The small University Chapel was filled with the sound of piano keys and the voices of students as they sang solos for an audience of about 20 people last month.
Audience members remained silent and watched as the performers set aside their nerves and filled the chapel with melodies that captivated the listeners.
Most of the performers are in their first semester of classes in the music department.
However, the performance seemed professional, and the students had the talent and stage presence of performers who have been at ULV for years.
One highlight of the performance was Nicee Gonzalez performing “Pie Jesu,” a piece often featured in the Requiem Mass.
Her performance was memorable and sounded very mature.
“They all looked great; they all took it seriously. They all performed the best they’ve ever done,” adjunct music professor Carol Stephenson said.
Stephenson explained that each student must take six hours of vocal training each semester to prepare for the performance and learn different vocal techniques.
They must perform at least two of the songs they have worked on throughout the semester. Students can decide if they would like to split those performances into different recitals that are held throughout the semester or to perform them both at the same recital.
All of the singers who performed on Nov. 18 were accompanied on the piano by adjunct music professor Moh-Wei Chen-Hribar.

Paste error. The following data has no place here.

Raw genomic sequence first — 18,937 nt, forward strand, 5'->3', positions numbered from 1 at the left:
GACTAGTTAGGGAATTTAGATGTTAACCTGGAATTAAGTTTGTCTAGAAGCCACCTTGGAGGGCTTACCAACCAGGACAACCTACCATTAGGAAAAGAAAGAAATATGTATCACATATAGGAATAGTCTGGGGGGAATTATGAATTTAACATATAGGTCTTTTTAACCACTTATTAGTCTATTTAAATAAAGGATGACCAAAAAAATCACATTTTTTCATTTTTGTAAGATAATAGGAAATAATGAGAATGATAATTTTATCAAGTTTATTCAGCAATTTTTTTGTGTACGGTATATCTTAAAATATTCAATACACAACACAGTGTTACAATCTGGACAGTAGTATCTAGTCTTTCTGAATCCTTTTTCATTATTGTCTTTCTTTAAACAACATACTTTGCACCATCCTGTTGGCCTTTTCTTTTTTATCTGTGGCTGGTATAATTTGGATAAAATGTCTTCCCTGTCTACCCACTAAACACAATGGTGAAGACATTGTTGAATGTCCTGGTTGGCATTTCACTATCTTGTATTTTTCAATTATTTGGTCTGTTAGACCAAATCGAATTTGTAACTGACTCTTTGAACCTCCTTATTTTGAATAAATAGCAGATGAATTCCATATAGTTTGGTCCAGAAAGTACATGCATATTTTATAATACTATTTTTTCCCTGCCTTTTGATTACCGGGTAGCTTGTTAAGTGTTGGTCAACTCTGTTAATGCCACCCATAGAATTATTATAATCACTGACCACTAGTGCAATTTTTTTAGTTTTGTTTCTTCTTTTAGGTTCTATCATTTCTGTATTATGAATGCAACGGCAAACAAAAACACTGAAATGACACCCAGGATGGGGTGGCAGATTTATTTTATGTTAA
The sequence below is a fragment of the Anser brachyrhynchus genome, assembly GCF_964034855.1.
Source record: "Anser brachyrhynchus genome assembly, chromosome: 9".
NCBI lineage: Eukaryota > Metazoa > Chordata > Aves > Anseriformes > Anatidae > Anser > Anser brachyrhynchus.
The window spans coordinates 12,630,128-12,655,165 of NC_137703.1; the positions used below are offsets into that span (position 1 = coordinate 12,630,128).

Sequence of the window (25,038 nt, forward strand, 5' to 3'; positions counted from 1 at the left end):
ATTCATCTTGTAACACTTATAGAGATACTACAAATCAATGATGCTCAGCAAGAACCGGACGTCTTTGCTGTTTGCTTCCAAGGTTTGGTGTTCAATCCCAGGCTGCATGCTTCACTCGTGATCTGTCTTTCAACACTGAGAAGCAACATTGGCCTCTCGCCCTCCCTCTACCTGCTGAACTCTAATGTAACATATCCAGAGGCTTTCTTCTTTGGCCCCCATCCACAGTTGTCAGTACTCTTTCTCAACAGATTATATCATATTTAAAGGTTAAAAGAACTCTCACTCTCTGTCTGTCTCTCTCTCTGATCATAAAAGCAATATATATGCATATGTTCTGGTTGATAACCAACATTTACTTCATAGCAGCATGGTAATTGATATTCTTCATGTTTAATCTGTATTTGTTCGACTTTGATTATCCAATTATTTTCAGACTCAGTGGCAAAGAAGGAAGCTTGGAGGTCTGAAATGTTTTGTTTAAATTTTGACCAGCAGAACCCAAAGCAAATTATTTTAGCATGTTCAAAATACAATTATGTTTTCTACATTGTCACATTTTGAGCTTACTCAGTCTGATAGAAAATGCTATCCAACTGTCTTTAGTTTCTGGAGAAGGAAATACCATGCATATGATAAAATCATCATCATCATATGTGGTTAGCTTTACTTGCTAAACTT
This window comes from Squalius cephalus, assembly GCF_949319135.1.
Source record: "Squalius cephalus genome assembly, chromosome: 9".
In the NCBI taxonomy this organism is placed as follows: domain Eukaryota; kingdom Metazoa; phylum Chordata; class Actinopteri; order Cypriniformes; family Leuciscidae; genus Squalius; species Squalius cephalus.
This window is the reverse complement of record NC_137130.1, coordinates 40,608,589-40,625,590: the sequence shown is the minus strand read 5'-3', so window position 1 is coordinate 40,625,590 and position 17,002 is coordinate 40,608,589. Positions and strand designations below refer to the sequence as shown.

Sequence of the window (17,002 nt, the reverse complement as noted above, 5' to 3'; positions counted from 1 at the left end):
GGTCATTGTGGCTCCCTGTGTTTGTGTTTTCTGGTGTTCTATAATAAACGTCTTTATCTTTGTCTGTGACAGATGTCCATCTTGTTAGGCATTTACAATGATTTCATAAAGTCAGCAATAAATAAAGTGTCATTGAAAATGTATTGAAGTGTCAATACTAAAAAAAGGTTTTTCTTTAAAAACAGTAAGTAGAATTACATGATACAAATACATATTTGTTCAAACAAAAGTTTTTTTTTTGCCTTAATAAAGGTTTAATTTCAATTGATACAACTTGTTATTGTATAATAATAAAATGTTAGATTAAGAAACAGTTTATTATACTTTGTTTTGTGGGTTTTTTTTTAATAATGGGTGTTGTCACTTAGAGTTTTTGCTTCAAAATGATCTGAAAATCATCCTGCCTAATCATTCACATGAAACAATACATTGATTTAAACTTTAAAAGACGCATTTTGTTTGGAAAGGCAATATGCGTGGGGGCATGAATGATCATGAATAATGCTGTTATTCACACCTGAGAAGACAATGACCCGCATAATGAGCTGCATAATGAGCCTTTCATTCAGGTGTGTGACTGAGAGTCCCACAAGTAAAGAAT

The piano complimented the voices of the singers and added a sweet melody to accompany the students’ vocal performances.
“My main goal is to enhance the student and let them shine, and of course to bring out the composer’s intentions,” Chen-Hribar said.
Chen-Hribar also brought four students from her class to perform piano for the recital.
Although some students showed a small amount of nervousness, they managed to pull off the performance gracefully.
Freshman Megan Uriarte stood in front of the audience with a confident demeanor.
“I prepared for it by rehearsing all week. I practiced until I could do it three times perfect,” Uriarte said.
Although there were some minor slips in lyrics throughout the performance, the music was entertaining and the audience did not seem distracted by the mess-ups.
It was also distracting and rude when groups of people came into the chapel in the middle of Maggie Moreno’s performance of “Love Has Eyes” by Henry Bishop.
The recital was engaging, and seeing students perform songs in their own personal style and adding their own personal flare was interesting.
For those interested in seeing fellow students perform, the next student recital will be held Thursday at 4:30 p.m. at the University Chapel.
Admission is free.
Marilyn Mejia can be reached at firstname.lastname@example.org.